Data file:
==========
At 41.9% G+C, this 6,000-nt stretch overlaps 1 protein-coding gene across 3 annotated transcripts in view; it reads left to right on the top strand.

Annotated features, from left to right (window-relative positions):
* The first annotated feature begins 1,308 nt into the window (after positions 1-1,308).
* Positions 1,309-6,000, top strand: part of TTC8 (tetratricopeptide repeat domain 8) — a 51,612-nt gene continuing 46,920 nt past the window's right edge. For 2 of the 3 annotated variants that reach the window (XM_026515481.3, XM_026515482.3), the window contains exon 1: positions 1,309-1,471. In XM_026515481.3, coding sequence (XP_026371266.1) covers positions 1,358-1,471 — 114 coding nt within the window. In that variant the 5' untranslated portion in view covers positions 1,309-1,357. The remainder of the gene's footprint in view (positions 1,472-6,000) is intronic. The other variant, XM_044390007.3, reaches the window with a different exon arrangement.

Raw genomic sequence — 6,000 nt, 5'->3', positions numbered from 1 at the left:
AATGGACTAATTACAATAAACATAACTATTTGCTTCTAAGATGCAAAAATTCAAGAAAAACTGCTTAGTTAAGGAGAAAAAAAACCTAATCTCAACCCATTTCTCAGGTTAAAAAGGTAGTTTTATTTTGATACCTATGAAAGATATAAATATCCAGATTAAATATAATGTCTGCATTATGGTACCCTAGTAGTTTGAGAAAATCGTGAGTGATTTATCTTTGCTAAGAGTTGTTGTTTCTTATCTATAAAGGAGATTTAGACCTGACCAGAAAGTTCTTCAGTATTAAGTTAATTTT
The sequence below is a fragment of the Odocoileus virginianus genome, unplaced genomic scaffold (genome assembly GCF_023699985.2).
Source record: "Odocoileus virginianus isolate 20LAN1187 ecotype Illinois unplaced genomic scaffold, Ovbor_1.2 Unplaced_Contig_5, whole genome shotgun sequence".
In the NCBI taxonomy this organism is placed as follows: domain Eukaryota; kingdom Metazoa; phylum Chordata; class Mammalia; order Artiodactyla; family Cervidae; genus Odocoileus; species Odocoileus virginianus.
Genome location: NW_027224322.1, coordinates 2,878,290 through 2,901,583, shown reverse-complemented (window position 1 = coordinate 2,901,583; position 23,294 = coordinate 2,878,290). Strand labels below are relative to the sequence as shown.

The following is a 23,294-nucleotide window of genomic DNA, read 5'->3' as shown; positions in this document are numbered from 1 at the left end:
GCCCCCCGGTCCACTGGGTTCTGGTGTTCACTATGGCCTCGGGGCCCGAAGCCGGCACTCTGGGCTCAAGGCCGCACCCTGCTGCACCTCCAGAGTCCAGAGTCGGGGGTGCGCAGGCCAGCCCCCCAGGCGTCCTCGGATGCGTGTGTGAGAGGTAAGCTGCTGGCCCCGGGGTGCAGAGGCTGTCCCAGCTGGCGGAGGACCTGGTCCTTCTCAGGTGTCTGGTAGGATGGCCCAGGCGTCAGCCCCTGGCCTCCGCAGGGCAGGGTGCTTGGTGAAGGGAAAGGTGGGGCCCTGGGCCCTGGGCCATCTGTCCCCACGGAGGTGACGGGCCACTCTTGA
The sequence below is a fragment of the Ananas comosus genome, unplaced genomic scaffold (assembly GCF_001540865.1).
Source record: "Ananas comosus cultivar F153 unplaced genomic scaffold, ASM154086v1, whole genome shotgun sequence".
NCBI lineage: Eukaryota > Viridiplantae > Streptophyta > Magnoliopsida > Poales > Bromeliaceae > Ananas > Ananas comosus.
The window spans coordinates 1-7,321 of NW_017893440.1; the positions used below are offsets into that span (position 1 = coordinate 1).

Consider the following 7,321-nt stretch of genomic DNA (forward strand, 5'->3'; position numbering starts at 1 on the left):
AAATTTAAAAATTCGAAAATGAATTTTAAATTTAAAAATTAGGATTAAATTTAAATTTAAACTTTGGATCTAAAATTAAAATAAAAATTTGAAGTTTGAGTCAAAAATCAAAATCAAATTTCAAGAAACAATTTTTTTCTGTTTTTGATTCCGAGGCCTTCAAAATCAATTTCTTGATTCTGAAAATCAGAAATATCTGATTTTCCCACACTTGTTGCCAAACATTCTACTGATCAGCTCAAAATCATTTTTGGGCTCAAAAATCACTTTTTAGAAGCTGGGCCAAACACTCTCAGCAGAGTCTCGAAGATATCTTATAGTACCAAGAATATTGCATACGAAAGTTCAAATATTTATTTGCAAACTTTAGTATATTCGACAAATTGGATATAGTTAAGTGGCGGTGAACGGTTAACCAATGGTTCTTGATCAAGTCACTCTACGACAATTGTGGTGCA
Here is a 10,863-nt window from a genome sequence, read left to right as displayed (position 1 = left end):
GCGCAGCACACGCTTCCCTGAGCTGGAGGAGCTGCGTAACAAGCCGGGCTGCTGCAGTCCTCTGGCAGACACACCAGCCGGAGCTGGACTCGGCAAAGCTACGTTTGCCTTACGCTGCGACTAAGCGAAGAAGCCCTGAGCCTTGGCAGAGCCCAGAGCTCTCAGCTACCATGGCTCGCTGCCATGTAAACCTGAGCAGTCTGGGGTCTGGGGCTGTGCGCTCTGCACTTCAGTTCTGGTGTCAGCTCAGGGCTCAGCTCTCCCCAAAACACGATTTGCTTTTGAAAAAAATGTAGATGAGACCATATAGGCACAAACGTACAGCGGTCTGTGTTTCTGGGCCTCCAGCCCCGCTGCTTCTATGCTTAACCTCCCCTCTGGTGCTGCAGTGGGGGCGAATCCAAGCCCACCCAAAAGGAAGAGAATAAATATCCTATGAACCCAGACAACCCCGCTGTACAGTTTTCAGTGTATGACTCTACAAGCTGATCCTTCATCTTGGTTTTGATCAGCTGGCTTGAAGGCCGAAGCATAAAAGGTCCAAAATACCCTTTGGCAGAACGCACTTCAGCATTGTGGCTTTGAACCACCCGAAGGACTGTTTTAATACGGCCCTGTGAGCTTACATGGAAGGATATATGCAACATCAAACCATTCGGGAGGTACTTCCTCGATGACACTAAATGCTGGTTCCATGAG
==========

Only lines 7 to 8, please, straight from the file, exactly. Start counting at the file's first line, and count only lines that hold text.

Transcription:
The sequence below is a fragment of the Odocoileus virginianus genome, unplaced genomic scaffold (genome assembly GCF_023699985.2).
Source record: "Odocoileus virginianus isolate 20LAN1187 ecotype Illinois unplaced genomic scaffold, Ovbor_1.2 Unplaced_Contig_5, whole genome shotgun sequence".